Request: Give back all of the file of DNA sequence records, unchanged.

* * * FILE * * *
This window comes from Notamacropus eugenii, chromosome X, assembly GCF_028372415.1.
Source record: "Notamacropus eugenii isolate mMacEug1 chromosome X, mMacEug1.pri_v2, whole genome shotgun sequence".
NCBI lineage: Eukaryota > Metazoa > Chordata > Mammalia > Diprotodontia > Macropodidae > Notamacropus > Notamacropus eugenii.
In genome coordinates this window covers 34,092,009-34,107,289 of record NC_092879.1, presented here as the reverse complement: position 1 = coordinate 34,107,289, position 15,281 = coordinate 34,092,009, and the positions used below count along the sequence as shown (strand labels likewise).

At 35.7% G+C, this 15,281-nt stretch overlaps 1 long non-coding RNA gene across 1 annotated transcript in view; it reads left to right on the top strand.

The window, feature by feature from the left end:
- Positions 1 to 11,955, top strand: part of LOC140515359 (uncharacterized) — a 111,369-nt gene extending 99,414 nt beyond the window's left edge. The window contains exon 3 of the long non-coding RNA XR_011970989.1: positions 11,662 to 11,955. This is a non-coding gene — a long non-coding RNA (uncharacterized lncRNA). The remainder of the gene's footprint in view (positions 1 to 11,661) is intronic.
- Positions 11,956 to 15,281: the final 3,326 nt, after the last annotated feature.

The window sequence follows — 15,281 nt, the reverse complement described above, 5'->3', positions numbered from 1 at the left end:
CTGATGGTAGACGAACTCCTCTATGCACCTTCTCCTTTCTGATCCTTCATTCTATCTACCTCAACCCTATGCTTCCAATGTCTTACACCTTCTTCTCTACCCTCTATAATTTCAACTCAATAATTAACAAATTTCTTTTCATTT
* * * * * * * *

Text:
This window comes from Notamacropus eugenii, chromosome X, assembly GCF_028372415.1.
Source record: "Notamacropus eugenii isolate mMacEug1 chromosome X, mMacEug1.pri_v2, whole genome shotgun sequence".
NCBI lineage: Eukaryota > Metazoa > Chordata > Mammalia > Diprotodontia > Macropodidae > Notamacropus > Notamacropus eugenii.
In genome coordinates this window covers 34,092,009-34,107,289 of record NC_092879.1, presented here as the reverse complement: position 1 = coordinate 34,107,289, position 15,281 = coordinate 34,092,009, and the positions used below count along the sequence as shown (strand labels likewise).

At 35.7% G+C, this 15,281-nt stretch overlaps 1 long non-coding RNA gene across 1 annotated transcript in view; it reads left to right on the top strand.

The window, feature by feature from the left end:
- Positions 1 to 11,955, top strand: part of LOC140515359 (uncharacterized) — a 111,369-nt gene extending 99,414 nt beyond the window's left edge. The window contains exon 3 of the long non-coding RNA XR_011970989.1: positions 11,662 to 11,955. This is a non-coding gene — a long non-coding RNA (uncharacterized lncRNA). The remainder of the gene's footprint in view (positions 1 to 11,661) is intronic.
- Positions 11,956 to 15,281: the final 3,326 nt, after the last annotated feature.

The window sequence follows — 15,281 nt, the reverse complement described above, 5'->3', positions numbered from 1 at the left end:
CTGATGGTAGACGAACTCCTCTATGCACCTTCTCCTTTCTGATCCTTCATTCTATCTACCTCAACCCTATGCTTCCAATGTCTTACACCTTCTTCTCTACCCTCTATAATTTCAACTCAATAATTAACAAATTTCTTTTCATTT